Breaking Bad is gearing up for Season 4 this Sunday, which is sort of a spoiler in and of itself if you’ve never seen the show, but perhaps, like me, you are behind the curve. If so, here’s a look at where it started.
This pilot opens in media res–an intense scene where the hero is in deep s**t–before flashing back to tell us how he got here. It’s a technique used in everything from The Odyssey to Ratatouille. I must say, though, Breaking Bad threw me for a loop. Our hero, Walter’s (Bryan Cranston) life is such a mess when we open, I thought we were going to take a whole season to get there. It only takes one episode.
As the show opens, a pair of pants fly through the air just as an RV careens into view. It is driven by a pants-less man in a gas mask while another man is passed out or dead in the passenger seat and two others roll around the floor. The driver loses control and runs off the road, then grabs a video camera to record what we expect may be his final words.
No-pants is Walter Hartwell White of Albequerque, NM. He tells his family he loves them and, he says, despite what they are about to learn about him, “I only had you in my heart.” He leaves his wallet and the camera on the ground and steps into the dusty road aiming the gun at whatever is headed his way.
We then flash back three weeks, into “a day in the life” mode. It’s Walter’s 50th birthday and he shares a simple, low-cholesterol breakfast with his wife Skyler (Anna Gunn) and son Walter Jr. (RJ Mitte) Other than the fact that Skyler is a bit of a nag and teenage Walter Jr. is a bit of a smartass, they seem like a pretty loving middle-class family.
The next succession of scenes gives us a taste for how mundane Walter’s life is, but it’s not tragic. The writers could have made Walter into a Lester Burnham (American Beauty), and there are parallels, but Walter’s even more middle-of-the-road, if that’s possible. And, we have to like him to make this show work. Walter teaches a high school chemistry class, giving a presentation that you can see he thinks is snazzy and hip, which his students receive as if Ben Stein is teaching.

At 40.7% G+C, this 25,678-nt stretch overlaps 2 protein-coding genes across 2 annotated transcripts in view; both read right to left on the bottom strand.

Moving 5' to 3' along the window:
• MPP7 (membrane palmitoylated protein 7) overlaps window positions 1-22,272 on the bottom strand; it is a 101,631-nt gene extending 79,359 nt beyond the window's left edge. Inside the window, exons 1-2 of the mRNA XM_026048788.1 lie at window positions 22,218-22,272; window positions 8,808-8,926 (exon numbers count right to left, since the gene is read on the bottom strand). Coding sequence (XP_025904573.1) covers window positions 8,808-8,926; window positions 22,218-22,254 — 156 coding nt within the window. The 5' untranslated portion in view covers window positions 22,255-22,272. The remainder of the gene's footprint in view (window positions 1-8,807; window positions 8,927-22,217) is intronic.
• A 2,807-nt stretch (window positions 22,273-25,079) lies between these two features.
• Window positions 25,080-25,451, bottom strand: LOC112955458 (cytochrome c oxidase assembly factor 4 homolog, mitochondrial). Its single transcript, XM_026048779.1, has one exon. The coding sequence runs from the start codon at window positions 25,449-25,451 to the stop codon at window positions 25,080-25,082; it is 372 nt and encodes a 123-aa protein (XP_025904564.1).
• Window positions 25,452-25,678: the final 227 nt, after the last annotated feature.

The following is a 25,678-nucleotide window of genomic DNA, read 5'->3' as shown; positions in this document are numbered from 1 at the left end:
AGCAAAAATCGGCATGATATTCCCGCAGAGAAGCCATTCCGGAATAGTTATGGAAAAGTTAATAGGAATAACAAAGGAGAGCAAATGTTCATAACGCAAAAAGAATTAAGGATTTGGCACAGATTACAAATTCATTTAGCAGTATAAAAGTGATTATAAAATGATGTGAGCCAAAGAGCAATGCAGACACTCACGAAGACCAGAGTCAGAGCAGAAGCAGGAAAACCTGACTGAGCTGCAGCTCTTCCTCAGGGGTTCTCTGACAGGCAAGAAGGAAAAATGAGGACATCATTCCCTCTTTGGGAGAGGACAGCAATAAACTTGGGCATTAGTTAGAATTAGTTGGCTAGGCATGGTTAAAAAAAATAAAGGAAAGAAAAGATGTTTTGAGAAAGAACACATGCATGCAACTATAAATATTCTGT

Next, Walter moves on to his night job at a car wash, where his boss bullies him into staying late–after Skyler has specifically asked that Walter not let this happen. He arrives home late to find a surprise birthday party in progress. Here we meet his brother-in-law, a loud-mouth cop who just made a big meth bust. Walter’s curiosity about the bust, specifically the amount of money involved, is the first spark we see in him that he just might hold aspirations for something else.
As if to top off–or put into perspective–his sad existence, Walter soon learns that he has inoperable lung cancer. But for a guy who’s just gotten really shitty news, his luck seems to be changing. A series of serendipitous events including bumping into one of his former students while on a ride-along with his brother-in-law, leads him on a fast spiral into making crystal meth. He blackmails the former student, Jesse Pinkman (Aaron Paul), into help him, snags some lab equipment from the school and buys an RV, and there’s no looking back.
While Jesse is an arrogant, punkass kid who prides himself on the artistry of his “cooking,” Walter is his antithesis. Walter’s methods are meticulous and thorough. He’s the kind of guy who, if he’s going to commit crime, he’s going to do it the best he can. And that’s why we like him. He may be “breaking bad,” but he’s got fierce integrity and devotion to his family. A scene where he stands up to some bullies picking on his son in a store is inspired. It gives us a sense that being faced with death is giving Walter a new-found confidence. Walter turns out to be a genius at making meth, which leads him and Jesse to run afoul of some drug dealers, eventually leading to the chase scene we see at the beginning. But Walter doesn’t die. Or get arrested. Or suffer any consequences at all. It’s as if a condemned man is suddenly leading a charmed life; it’s a fascinating premise to kick off a highly original show.
Check out this post on how AMC has become a force to be reckoned with where TV drama is concerned.
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